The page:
Filmmaker Christopher Nolan‘s sci-fi, time-bending, super spy thriller moves from its anemic debut in pandemic-ravaged theaters to ultra-high definition home theaters in Tenet (Warner Bros. Home Entertainment, Rated R, 1.85:1 aspect ratio, 114 minutes, $29.99).
CIA agent nicknamed Protagonist (John David Washington, son of Denzel) nearly dies in a terrorist raid and gets unwillingly recruited into a secret organization called Tenet looking to stop a threat to humanity worse than a nuclear apocalypse.
Specifically, technology from the future that can invert time and, in the wrong hands of angry Russian arms dealer Andrei Sator (Kenneth Branagh), crumple the present and destroy the world.
The team including the Protagonist’s handler Neil (Robert Pattinson) must work with Sator’s estranged wife Katherine (Elizabeth Debicki) to find the parts of an algorithm before her husband and stop the future from meddling with the present.
Harrowing car chases and escapes, plenty of backwards travelling bullets, a mind-bending temporal pincer movement in which two teams of soldiers work together in forward and inverted time and a close-quarters combat scene between the Protagonist and someone he knows far too well lead to some fun moments in the film.
However, I’ll admit to having my brain demolished by years of movies that go boom, and I was going to need a physicist sitting next to me to actually decipher the depths of Mr. Nolan‘s complex themes of entropy (measure of chaos in the universe), temporal paradoxes and messing with linear time.
Now twin that with some hard-to-understand dialogue and too-simmering scenes and what should have been a high-impact, “James Bond”- or “Mission Impossible”-style spectacle becomes a sometimes confusing and plodding experience reserved for only the most committed.
“Tenet” needs patience to be appreciated as well as repeated viewings to not only warm up to Mr. Washington’s understated performance but to follow along with the director’s ambitious vision.
4K in action: A glorious 2160p transfer culled from a 4K digital intermediate (derived from 65 and 70mm film stock) gushes with color and clarity while further enhanced by Mr. Nolan‘s signature filming style of incorporating a selection of IMAX full screen (ratio of 1.78:1) scenes into the movie.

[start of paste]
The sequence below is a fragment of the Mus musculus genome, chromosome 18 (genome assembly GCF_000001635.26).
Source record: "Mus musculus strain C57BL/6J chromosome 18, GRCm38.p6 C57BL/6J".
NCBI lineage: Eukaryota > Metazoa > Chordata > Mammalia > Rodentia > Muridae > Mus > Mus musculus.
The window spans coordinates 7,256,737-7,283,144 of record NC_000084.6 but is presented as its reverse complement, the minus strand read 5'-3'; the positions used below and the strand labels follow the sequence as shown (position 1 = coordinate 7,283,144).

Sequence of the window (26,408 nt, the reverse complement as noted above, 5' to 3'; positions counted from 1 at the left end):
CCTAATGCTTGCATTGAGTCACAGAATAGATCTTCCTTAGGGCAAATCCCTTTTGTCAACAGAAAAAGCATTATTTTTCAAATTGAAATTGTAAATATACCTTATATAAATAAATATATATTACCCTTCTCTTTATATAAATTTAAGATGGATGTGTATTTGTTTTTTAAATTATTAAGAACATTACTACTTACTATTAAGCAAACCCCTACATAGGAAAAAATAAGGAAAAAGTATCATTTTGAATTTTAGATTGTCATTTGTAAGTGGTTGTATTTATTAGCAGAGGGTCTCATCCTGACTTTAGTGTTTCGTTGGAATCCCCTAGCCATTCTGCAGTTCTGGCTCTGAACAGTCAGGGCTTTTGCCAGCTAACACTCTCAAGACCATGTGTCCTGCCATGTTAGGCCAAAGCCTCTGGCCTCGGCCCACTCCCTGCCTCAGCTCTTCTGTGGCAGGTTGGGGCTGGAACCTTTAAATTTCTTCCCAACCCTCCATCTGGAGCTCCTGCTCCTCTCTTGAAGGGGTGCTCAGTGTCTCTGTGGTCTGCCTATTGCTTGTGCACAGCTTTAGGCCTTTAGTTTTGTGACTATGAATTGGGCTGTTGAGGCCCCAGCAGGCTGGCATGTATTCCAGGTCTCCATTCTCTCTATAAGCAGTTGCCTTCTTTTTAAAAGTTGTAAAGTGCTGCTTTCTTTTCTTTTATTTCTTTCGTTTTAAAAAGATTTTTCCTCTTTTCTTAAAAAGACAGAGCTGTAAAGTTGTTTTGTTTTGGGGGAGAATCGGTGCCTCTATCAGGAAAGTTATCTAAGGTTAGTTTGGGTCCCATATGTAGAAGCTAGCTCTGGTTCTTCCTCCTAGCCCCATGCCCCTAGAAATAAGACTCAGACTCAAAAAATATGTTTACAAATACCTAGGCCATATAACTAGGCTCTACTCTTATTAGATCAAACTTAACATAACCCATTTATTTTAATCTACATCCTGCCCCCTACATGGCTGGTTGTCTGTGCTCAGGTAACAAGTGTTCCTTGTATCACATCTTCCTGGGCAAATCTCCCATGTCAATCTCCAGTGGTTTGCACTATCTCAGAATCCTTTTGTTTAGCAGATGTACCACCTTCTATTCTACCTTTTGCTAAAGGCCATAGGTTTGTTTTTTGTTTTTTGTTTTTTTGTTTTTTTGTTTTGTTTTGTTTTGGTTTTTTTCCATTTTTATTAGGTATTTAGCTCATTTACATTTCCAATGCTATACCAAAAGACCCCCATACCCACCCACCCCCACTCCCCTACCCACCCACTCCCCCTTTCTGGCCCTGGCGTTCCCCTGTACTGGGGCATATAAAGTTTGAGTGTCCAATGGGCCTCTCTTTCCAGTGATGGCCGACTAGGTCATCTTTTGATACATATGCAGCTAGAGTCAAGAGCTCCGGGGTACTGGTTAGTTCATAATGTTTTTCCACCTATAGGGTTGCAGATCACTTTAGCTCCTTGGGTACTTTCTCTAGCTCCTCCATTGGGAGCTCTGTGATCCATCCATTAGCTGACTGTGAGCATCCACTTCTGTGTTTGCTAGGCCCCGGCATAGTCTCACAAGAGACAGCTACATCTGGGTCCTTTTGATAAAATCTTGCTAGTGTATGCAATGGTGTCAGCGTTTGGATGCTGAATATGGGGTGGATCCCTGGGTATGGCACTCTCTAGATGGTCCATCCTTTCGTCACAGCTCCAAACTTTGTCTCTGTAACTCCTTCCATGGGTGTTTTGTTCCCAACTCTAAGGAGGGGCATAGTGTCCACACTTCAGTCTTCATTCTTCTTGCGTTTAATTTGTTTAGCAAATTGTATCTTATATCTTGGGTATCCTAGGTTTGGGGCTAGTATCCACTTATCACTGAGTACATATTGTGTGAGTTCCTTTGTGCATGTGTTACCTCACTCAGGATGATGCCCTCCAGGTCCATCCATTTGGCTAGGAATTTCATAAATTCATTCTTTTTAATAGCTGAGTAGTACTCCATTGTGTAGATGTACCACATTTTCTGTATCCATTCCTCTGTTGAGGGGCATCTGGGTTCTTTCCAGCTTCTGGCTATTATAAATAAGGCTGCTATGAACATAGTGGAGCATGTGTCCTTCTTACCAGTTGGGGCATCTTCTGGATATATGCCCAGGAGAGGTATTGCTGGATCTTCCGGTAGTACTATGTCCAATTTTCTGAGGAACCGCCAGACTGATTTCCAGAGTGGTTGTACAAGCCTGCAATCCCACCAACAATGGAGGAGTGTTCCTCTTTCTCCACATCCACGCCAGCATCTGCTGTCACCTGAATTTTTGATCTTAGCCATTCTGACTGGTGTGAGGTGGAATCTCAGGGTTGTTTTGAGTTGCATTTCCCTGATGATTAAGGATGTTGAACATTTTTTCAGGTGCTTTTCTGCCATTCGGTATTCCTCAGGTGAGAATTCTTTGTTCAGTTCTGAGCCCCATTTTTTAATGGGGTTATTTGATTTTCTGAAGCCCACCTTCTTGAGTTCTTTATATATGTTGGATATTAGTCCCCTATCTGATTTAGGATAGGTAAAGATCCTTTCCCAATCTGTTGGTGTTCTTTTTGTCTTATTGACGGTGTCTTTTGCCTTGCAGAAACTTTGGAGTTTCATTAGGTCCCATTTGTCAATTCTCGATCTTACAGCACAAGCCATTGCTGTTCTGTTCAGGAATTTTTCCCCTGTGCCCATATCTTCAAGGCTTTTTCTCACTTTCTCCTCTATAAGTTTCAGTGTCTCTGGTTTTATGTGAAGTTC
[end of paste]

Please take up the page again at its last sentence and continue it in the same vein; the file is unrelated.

The IMAX choice allows cinematographer Hoyte van Hoytema to take full visual advantage of some lush or intricate landscape around the world including scenes in a National Opera House in Ukraine, a massive wind farm off the coast of Denmark’s Rødbyhavn or some stunning views of Italy’s Amalfi Coast.
The IMAX mixes with 4K in one of the bigger moments of the film as a transport plane drives through a hangar in the Oslo airport spilling shimmering gold bars from its rear while feeling like it is driving into a viewer’s home entertainment room.
Throughout, the inverted effect looks equally detailed, be it smoke particles moving in reverse, explosions reversed in time or a range of bullets moving back into weapons.
Best extras: Viewers get a second 4K disc that contains a 13-part, 75-minute overview of the entire production covering segments on the exploding plane sequence, costuming, production design, practical effects, the cast, musical score and the final battle sequence.
It’s worth watching as it really explains some of the practical effects and precise close combat choreography required to pull off the reverse tricks in the film.
However, I would have much preferred Mr. Nolan offering an optional commentary track with his consultant Kip Thorne, Nobel Prize-winning theoretical physicist, to help explain some of the more head-shaking concepts in the movie.
Also, use the included code for the Movies Anywhere streaming option and check out the bonus extra on iTunes that offers a 11-minute synopsis of Mr. Nolan‘s movies with words from the director and many of his key production team.